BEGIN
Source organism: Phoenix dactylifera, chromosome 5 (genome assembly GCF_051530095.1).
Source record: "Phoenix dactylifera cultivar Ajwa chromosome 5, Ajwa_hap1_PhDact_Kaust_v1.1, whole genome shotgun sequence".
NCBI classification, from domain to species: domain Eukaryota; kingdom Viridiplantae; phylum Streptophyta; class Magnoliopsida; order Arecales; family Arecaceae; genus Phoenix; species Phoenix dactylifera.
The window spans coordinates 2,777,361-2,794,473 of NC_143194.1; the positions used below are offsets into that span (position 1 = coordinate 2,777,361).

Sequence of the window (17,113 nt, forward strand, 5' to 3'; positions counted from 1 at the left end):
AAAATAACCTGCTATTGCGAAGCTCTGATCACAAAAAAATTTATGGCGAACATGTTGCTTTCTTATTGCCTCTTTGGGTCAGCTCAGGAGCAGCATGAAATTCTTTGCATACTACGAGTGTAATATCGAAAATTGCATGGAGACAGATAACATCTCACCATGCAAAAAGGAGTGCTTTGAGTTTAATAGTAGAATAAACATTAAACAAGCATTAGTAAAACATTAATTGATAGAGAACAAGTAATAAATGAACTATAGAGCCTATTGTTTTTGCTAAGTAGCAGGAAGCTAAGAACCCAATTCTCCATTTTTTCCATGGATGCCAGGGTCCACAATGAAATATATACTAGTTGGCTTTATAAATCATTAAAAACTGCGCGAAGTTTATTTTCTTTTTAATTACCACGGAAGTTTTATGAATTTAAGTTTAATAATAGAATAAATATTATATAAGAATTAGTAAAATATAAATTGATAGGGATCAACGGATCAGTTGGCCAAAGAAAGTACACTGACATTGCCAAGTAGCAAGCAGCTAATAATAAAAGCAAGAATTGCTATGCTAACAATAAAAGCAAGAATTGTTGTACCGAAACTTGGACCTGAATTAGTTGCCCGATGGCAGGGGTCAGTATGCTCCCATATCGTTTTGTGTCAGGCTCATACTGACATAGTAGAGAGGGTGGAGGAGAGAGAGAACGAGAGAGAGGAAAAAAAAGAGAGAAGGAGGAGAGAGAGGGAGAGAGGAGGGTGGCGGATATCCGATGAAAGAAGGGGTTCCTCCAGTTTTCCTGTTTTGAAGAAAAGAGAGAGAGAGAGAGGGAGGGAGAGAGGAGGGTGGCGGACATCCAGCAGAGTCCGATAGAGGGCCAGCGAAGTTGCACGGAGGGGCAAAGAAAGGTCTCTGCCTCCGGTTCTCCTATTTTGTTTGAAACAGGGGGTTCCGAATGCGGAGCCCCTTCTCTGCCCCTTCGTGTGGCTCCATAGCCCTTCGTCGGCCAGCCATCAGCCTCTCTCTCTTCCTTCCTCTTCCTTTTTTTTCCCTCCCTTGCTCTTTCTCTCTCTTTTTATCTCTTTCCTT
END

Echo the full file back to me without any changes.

Source organism: Phoenix dactylifera, chromosome 5 (genome assembly GCF_051530095.1).
Source record: "Phoenix dactylifera cultivar Ajwa chromosome 5, Ajwa_hap1_PhDact_Kaust_v1.1, whole genome shotgun sequence".
NCBI classification, from domain to species: domain Eukaryota; kingdom Viridiplantae; phylum Streptophyta; class Magnoliopsida; order Arecales; family Arecaceae; genus Phoenix; species Phoenix dactylifera.
The window spans coordinates 2,777,361-2,794,473 of NC_143194.1; the positions used below are offsets into that span (position 1 = coordinate 2,777,361).

Sequence of the window (17,113 nt, forward strand, 5' to 3'; positions counted from 1 at the left end):
AAAATAACCTGCTATTGCGAAGCTCTGATCACAAAAAAATTTATGGCGAACATGTTGCTTTCTTATTGCCTCTTTGGGTCAGCTCAGGAGCAGCATGAAATTCTTTGCATACTACGAGTGTAATATCGAAAATTGCATGGAGACAGATAACATCTCACCATGCAAAAAGGAGTGCTTTGAGTTTAATAGTAGAATAAACATTAAACAAGCATTAGTAAAACATTAATTGATAGAGAACAAGTAATAAATGAACTATAGAGCCTATTGTTTTTGCTAAGTAGCAGGAAGCTAAGAACCCAATTCTCCATTTTTTCCATGGATGCCAGGGTCCACAATGAAATATATACTAGTTGGCTTTATAAATCATTAAAAACTGCGCGAAGTTTATTTTCTTTTTAATTACCACGGAAGTTTTATGAATTTAAGTTTAATAATAGAATAAATATTATATAAGAATTAGTAAAATATAAATTGATAGGGATCAACGGATCAGTTGGCCAAAGAAAGTACACTGACATTGCCAAGTAGCAAGCAGCTAATAATAAAAGCAAGAATTGCTATGCTAACAATAAAAGCAAGAATTGTTGTACCGAAACTTGGACCTGAATTAGTTGCCCGATGGCAGGGGTCAGTATGCTCCCATATCGTTTTGTGTCAGGCTCATACTGACATAGTAGAGAGGGTGGAGGAGAGAGAGAACGAGAGAGAGGAAAAAAAAGAGAGAAGGAGGAGAGAGAGGGAGAGAGGAGGGTGGCGGATATCCGATGAAAGAAGGGGTTCCTCCAGTTTTCCTGTTTTGAAGAAAAGAGAGAGAGAGAGAGGGAGGGAGAGAGGAGGGTGGCGGACATCCAGCAGAGTCCGATAGAGGGCCAGCGAAGTTGCACGGAGGGGCAAAGAAAGGTCTCTGCCTCCGGTTCTCCTATTTTGTTTGAAACAGGGGGTTCCGAATGCGGAGCCCCTTCTCTGCCCCTTCGTGTGGCTCCATAGCCCTTCGTCGGCCAGCCATCAGCCTCTCTCTCTTCCTTCCTCTTCCTTTTTTTTCCCTCCCTTGCTCTTTCTCTCTCTTTTTATCTCTTTCCTT